Wednesday, January 29, 2014

Doing it right is least optimal!

This surprising fact is almost forced logically....

For most things in life we have decreasing marginal utility, that is the more we use, the less valuable it is (the last bite of the icecream is vastly less exciting than the first one etc.)

Similarly, most processes also have diminishing marginal U. Most benefit from exercise is by doing the first little bit (not being sedentary). Ten minutes of social interaction give the most benefit of not feeling lonely, while the rest is nearly useless.

Now to my toothbrushing that made me realize this point.
The "right way" to brush is clearly to twice daily, 3 minutes brushing + floss.

But if I brush once a week for one minute, the effect of this brushing will be five times stronger than the last minute of my seventh day brush. Because this superficial weekly one will remove most dir in a minute, while the effect of every minute in "doing it right" is much lower.

The idea is that the more throughout and "right" you do something, the lower the value of each point of time used.

Now brushing? the second minute per week will still be hugely valuable, even if much less than the first minute. and so on. But the twice daily 3 minutes will have the lowest per minute effect.

Ouch, for "doing it right"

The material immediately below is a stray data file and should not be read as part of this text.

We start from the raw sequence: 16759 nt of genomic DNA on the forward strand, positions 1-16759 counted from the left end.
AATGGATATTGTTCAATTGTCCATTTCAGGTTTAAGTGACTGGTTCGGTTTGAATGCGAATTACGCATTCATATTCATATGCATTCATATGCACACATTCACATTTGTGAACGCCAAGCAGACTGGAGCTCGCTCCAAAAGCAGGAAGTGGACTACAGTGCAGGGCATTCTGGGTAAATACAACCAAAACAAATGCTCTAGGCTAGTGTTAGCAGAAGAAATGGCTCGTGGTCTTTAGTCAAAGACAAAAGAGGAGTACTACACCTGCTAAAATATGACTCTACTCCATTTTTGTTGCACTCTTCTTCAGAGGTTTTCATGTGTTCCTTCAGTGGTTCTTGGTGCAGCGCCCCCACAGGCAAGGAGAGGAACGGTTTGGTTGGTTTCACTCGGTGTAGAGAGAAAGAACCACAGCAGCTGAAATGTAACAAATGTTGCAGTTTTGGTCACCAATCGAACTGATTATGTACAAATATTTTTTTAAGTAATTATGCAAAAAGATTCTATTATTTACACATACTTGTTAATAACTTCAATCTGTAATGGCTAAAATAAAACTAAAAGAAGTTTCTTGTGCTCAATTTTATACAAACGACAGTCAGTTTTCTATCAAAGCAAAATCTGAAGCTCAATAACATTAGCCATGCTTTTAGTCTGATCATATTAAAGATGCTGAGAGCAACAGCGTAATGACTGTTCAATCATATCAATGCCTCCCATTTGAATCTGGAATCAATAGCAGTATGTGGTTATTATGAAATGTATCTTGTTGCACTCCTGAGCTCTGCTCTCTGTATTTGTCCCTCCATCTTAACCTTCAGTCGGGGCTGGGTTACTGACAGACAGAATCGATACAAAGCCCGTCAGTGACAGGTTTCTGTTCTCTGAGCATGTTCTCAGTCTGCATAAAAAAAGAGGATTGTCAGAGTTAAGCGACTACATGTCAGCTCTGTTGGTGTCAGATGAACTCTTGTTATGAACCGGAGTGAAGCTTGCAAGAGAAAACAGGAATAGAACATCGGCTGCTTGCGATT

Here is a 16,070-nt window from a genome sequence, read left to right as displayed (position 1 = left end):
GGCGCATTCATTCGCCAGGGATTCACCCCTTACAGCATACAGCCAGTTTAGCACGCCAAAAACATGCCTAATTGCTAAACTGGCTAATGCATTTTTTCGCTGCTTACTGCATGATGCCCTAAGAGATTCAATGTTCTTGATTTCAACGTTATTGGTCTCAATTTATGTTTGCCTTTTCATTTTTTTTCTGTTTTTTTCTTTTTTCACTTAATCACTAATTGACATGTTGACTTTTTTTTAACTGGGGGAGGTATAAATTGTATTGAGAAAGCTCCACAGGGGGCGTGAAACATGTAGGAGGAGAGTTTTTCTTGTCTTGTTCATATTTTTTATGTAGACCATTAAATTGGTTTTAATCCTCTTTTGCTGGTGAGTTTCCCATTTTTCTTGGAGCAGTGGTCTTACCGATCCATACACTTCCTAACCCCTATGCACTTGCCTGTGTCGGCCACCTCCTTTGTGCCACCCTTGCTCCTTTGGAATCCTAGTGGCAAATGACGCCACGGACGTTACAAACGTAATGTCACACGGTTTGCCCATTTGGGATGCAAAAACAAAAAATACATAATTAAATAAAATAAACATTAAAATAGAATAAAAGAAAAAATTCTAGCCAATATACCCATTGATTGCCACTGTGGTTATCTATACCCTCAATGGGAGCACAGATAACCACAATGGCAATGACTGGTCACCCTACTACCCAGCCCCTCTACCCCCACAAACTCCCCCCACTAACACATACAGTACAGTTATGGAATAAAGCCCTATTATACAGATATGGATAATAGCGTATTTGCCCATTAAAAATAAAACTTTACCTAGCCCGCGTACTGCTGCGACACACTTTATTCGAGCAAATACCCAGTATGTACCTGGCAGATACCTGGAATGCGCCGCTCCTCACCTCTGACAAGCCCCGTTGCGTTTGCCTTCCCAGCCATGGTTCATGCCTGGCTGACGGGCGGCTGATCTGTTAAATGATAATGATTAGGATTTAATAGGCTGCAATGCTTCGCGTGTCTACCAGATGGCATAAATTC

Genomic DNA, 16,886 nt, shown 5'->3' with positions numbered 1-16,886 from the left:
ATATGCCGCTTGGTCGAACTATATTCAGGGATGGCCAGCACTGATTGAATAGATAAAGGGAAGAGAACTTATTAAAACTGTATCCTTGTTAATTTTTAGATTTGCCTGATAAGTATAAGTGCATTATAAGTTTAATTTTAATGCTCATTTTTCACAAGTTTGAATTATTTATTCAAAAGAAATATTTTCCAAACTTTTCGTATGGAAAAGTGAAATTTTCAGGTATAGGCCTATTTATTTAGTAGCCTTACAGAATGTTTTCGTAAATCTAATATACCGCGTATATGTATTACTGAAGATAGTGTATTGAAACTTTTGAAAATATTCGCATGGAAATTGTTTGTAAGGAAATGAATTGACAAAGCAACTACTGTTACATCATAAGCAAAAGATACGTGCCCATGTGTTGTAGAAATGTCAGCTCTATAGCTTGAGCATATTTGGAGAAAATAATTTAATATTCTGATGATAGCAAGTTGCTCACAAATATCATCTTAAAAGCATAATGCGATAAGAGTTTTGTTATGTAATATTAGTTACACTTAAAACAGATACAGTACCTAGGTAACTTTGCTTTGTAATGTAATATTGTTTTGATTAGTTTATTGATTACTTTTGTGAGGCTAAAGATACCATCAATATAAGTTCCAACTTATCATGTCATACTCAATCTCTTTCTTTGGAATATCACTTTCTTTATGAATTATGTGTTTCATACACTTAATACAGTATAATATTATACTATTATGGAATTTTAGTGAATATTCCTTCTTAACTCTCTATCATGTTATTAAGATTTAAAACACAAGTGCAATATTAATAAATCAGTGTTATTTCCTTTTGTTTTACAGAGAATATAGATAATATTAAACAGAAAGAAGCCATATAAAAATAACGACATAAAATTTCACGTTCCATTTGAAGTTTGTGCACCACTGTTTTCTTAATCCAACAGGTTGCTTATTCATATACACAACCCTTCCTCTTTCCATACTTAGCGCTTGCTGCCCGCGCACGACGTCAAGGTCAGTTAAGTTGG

Anonymous said...

There is a cost for doing it right.
There is a higher cost for doing it wrong.
The thing is that doing it right involves self-control while doing it wrong involves a different kind of control which may even involve others covering the costs. Yea when cleaning up the subtler finer particles may require more work than the coarser ones... never the less one may require to get rid of them both...

Jazi Zilber said...

Actual teeth brushing was never the subject. The idea is that the first minute is ten times more crucial than the third minute of brushing "correctly". It is about usefulness in degrees of doing something. Not about mouth cleaning per se and its context at all.

When others pay the cost, it isanother subject altoghether

Anonymous said...

>Actual teeth brushing was never the subject.

But since you used it to illustrate your point, pointing out a fallacy in your example is informative.

I know of kids who have teeth damage. They brushed every day, but they drank something before bedtime (I forget if it was sugary or milk) without brushing afterwards. It's not just a matter of removing dirt from teeth, the goal is to prevent bacteria from damaging the teeth over time.

That's anecdotal, but my point is, the simplistic measure "brushing effect per minute" contains assumptions that drastically effect the outcome if you try to maximize it. This is a classic problem in optimization: choosing what function to optimize is tricky.

Your overall point is interesting, and I enjoyed reading it.

Daniel Kampner said...

I find your thoughts very insightful.
For some things in life - we indeed are exited only at the beginning quickly lose interest. For other things it is that last finishing touch that makes all the difference!
(like spending weeks preparing a business proposal but failing to send it in!)
Most people's life experience teaches them that doing things right is overall a good policy - and that once you develop a habit of skimping - you are on a slippery slope of cutting corners that can be a disaster. On the other hand I like your thinking out of the box attitude!

Jazi Zilber said...

Definitely, Daniel.

I am giving an idea. Not arguing for acting stupid........ Acting rational is smart. Of course